The Kaiju Preservation Society is John Scalzi’s first standalone adventure since the conclusion of his New York Times bestselling Interdependency trilogy.
When COVID-19 sweeps through New York City, Jamie Gray is stuck as a dead-end driver for food delivery apps. That is, until Jamie makes a delivery to an old acquaintance, Tom, who works at what he calls “an animal rights organization.” Tom’s team needs a last-minute grunt to handle things on their next field visit. Jamie, eager to do anything, immediately signs on.
What Tom doesn’t tell Jamie is that the animals his team cares for are not here on Earth. Not our Earth, at at least. In an alternate dimension, massive dinosaur-like creatures named Kaiju roam a warm and human-free world. They’re the universe’s largest and most dangerous panda and they’re in trouble.
It’s not just the Kaiju Preservation Society who found their way to the alternate world. Others have, too. And their carelessness could cause millions back on our Earth to die.
Please enjoy this free excerpt of The Kaiju Preservation Society by John Scalzi, on sale 3/15/22.
“Jamie Gray!” Rob Sanders popped his head out of his office door and waved at me, grinning. “Come on down. Let’s do this thing.”
I got up from my workstation and grabbed the tablet with my notes, grinning as well. I glanced over to Qanisha Williams, who gave me a quick fist bump. “Knock him dead,” she said.
“Stone dead,” I said, and walked into the CEO’s office. It was time for my performance review, and I’m not gonna lie, I was going to crush it.
Rob Sanders welcomed me in and motioned me over to his “conversation pit,” as he liked to call it, which was four massive, primary colored beanbags around a low table. The table was one of those ones that had a magnetic bead that dragged around blinding white sand under the glass, making geometric patterns as it did so. Currently the bead was making a swirly pattern. I picked the red beanbag and sank into it, only a little awkwardly. My tablet briefly flopped out of my hand, and I caught it before it skittered off the beanbag and onto the floor. I looked up at Sanders, who was still standing, and smiled. He smiled back, rolled over a standard desk chair and sat in backward, arms crossed over the back, looking down at me.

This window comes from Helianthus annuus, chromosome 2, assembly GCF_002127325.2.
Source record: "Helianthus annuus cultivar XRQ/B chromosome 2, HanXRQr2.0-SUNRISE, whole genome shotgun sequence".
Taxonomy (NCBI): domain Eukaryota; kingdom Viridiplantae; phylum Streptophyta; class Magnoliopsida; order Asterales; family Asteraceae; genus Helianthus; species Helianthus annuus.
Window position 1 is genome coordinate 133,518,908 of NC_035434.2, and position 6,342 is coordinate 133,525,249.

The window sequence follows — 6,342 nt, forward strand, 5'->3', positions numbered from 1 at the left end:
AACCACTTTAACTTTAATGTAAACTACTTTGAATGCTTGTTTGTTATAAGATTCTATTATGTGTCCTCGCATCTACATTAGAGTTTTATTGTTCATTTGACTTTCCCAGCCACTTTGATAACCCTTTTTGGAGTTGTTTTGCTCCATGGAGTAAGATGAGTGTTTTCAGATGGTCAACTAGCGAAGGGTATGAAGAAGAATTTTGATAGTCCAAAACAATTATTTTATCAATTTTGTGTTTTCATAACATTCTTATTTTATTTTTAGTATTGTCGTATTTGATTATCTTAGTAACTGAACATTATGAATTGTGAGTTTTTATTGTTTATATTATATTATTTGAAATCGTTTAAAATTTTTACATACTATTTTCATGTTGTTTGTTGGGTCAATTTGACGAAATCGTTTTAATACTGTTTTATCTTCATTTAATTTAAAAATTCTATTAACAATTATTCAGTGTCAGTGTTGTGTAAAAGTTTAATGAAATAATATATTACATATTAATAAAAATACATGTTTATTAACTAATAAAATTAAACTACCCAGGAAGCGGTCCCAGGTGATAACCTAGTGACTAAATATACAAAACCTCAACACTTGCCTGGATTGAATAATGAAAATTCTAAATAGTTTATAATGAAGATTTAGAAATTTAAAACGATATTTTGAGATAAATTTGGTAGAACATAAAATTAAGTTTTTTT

Oh, I see, CEO power move, very nice, I thought. I wasn’t worried about it. I understood how CEO egos worked, and I was prepared to navigate my way through this one. I was here for my six-month performance evaluation from Rob, and I was going to, as previously stated, knock him dead.
“Comfortable?” Rob asked me.
“Supremely,” I said. As discreetly as possible, I adjusted my center of gravity so I was no longer listing ever so slightly starboard.
“Good. How long have you been here at füdmüd, Jamie?”
“And how do you feel about your time here?”
“I’m glad you asked, Rob. I feel really good about it. And in fact”—I held up my tablet—“I’d like to spend some time in this session talking about how I think we can improve not just the füdmüd app, but our relationships with restaurants, delivery people, and users. It’s 2020 now, and the food delivery app space has matured. We really need to go all out to distinguish ourselves if we want to genuinely compete with Grubhub and Uber Eats and all the others, here in NYC and beyond.”
“So you think we can improve?”
“Yeah, I do.” I attempted to lean forward in the beanbag and succeeded only in driving my ass farther into its recesses. I rolled with it and just pointed to my tablet. “So, you’ve heard about this COVID-19 thing.”
“I have,” Rob allowed.
“I think it’s pretty clear we’re heading for a lockdown. Here in the city that means people will be getting food deliveries even more than usual. But it also means that restaurants are going to be pinched because they won’t be able to do table service. If füdmüd offered to lower our fees in exchange for exclusive listings and delivery service, we’d both make friends with restaurant owners and get a leg up on the other apps.”
“You want us to lower fees.”
“Decrease revenues during a possible pandemic.”
“No! See, that’s the thing. If we move quickly and lock down, pardon the pun, the popular restaurants, we’ll see revenues go up because order traffic will go up. And not just our revenue. Our delivery people—”
I shifted in the beanbag. “What?”
“Deliverators. That’s what we’re calling them now. Clever, right? I thought up the term.”
“I thought Neal Stephenson did.”
“He’s a writer. He wrote Snow Crash.”
“And that’s, what, a Frozen sequel?”
“It’s a book, actually.”